The seventeenth century mystic Sarmad set out on the ultimate odyssey, the journey inward to the centre and source of life-to the perfect joy of union with the divine.
His life and poetry have captured the hearts of Jews, Muslims and Hindus alike, each claiming his as one of their own. But Sarmad himself soared far beyond boundaries. He was not bound by the illusion that there is more than the One-the illusion that we are many, separate and different from each other. He left behind all concepts about God and religion, and even himself.
The theme of wonder and gratitude weaves like a luminous thread throughout Sarmad's verses. No matter how forgetful or rebellious we are, no matter how ignorant or arrogant, the Beloved within shows us only mercy and compassion, grace and forgiveness:
Yet finally, speaking from the vantage point of a Master, Sarmad says, "I cannot be known through my words." Words can never express the depth and intensity of the relationship between the disciple and the Friend within. The mystics words may reawaken out loning for that love which never breaks, for that peace and happiness which will never tarnish. But words can only be signposts that point to the mystery beyond. The depth and intensity of love between the disciple and the Beloved is something to be experienced.
This book about the saint Sarmad-his life, teachings and poetry-is a revision of the original volume written by Isaac A. Ezekiel in 1966. Mr. Ezekiel, a journalist from Bombay, was a disciple of Maharaj Sawan Singh, second in the line of Masters of Beas, India, who taught the way of self-realization and God-Realization that is at the heart of all religions and philosophies. In this book Mr. Ezekiel elaborates on the Science of the soul, or Sant Mat, the teachings of the Saints. These teachings can be stated in a few simple sentences: There is one formless, boundless source of all love and life, and it is the privilege of human beings to experience this inner Reality. The journey begins with a teacher or guide who has experienced and become one with this Reality, and who guides the seeker to the same inner destination through the process of meditation on the Word, the Name, the 'voice'of god that resounds within everyone.
Mr. Ezekiel narrates the story of Sarmad's life and martyrdom-a spiritual journey that led from Persia to India-and he weaves it into the larger picture of the Mughal empire of the time. The author also offers a great wealth of quotations and verses from classical religious texts, mystics, philosophers and poets to demonstrate the unifying principles underlying all religions. In addition, he presents a fascinating array of parables and stories that illustrate the yearning for spirituality and the challenges of the inner quest.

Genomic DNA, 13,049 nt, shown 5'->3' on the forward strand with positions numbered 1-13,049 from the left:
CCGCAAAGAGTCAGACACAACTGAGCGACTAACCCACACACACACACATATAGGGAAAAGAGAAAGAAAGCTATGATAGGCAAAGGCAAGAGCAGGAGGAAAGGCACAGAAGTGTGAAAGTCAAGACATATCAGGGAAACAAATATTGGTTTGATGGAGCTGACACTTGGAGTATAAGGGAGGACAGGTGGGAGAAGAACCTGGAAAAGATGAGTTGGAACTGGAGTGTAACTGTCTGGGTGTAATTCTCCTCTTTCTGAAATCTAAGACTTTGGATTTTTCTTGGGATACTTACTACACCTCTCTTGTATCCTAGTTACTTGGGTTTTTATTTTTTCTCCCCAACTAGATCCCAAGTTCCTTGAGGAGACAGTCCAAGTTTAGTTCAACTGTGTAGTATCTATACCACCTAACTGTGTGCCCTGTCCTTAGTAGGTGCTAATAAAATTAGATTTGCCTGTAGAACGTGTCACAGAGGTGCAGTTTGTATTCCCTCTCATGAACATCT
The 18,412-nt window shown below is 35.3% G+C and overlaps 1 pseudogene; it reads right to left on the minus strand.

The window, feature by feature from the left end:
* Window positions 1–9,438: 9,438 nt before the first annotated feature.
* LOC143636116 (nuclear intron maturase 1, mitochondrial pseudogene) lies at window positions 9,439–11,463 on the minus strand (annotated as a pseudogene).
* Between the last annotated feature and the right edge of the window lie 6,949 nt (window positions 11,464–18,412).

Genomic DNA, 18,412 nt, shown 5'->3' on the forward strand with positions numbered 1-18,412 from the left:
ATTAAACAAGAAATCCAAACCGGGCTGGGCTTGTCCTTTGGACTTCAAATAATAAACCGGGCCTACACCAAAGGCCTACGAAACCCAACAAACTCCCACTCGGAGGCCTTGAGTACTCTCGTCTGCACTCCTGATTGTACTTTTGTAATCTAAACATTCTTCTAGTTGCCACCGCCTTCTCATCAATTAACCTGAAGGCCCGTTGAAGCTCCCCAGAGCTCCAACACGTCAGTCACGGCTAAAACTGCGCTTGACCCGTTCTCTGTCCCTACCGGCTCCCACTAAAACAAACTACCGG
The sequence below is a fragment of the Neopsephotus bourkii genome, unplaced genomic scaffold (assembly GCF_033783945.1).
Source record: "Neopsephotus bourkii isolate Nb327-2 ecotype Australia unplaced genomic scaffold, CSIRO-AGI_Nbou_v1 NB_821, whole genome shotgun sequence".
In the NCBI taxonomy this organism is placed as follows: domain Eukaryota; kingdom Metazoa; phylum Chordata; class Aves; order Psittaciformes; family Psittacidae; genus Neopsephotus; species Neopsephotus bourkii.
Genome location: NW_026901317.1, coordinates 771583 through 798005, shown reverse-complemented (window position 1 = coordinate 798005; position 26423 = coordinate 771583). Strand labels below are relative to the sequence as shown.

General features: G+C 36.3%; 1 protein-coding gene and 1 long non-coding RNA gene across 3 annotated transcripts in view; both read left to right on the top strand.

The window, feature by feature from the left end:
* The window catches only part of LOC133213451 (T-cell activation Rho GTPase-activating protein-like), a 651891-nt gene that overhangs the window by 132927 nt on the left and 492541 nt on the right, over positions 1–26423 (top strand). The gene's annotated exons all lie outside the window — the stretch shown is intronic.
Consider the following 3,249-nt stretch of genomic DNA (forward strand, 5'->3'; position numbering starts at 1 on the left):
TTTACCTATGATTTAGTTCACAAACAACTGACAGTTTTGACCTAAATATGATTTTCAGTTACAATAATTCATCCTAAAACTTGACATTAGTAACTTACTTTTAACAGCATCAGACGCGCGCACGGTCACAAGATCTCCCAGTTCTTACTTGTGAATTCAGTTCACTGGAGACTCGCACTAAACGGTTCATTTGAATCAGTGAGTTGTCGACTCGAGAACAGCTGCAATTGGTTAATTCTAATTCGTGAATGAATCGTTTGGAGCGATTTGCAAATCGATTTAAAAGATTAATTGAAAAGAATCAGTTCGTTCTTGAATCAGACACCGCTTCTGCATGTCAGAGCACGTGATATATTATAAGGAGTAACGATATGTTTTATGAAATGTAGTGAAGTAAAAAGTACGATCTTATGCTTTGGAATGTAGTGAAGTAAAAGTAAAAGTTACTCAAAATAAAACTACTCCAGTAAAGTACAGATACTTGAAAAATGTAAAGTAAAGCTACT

In the forty since this book was first published, the world has changed greatly. The global community shares vast amounts of research and information, and the demand for accuracy and detail has increased. In light of current publishing norms, the Life and Teachings sections have been altered where necessary. Information that could not be verified has been deleted, and passages that may have derived from interpretation or conjecture have been identified as such. Although some passages have been altered for accuracy and clarity, Mr. Ezekiel's wonderful style of writing-rich with drama and literary flair-has been retained.
Much information has been added to this revision: two appendices offering discussions of biographical sources on Sarmad, a glossary, notes on books and authors referred to in the text, endnotes with sources for quotations and verses, and an extensive bibliography are now included.
A news rendering of Sarmad's Rubaiyat, based on a recent literal translation of the quatrains from the original Farsi, has replaced that of Mr. Ezekiel. Ezekiel's style and embellishments have been retained where they support the meaning of the verses.
With simple eloquence, Sarmad calls us to become conscious. He calls us to wake up and adventure beyond this crumpled little dream we call 'life'. He calls us to embark on the journey within, so that we may see, love and finally become the Beloved. His life and death bore witness to the tenacity, courage and boldness required for this supreme quest, but his words assure us that the reward is infinite:
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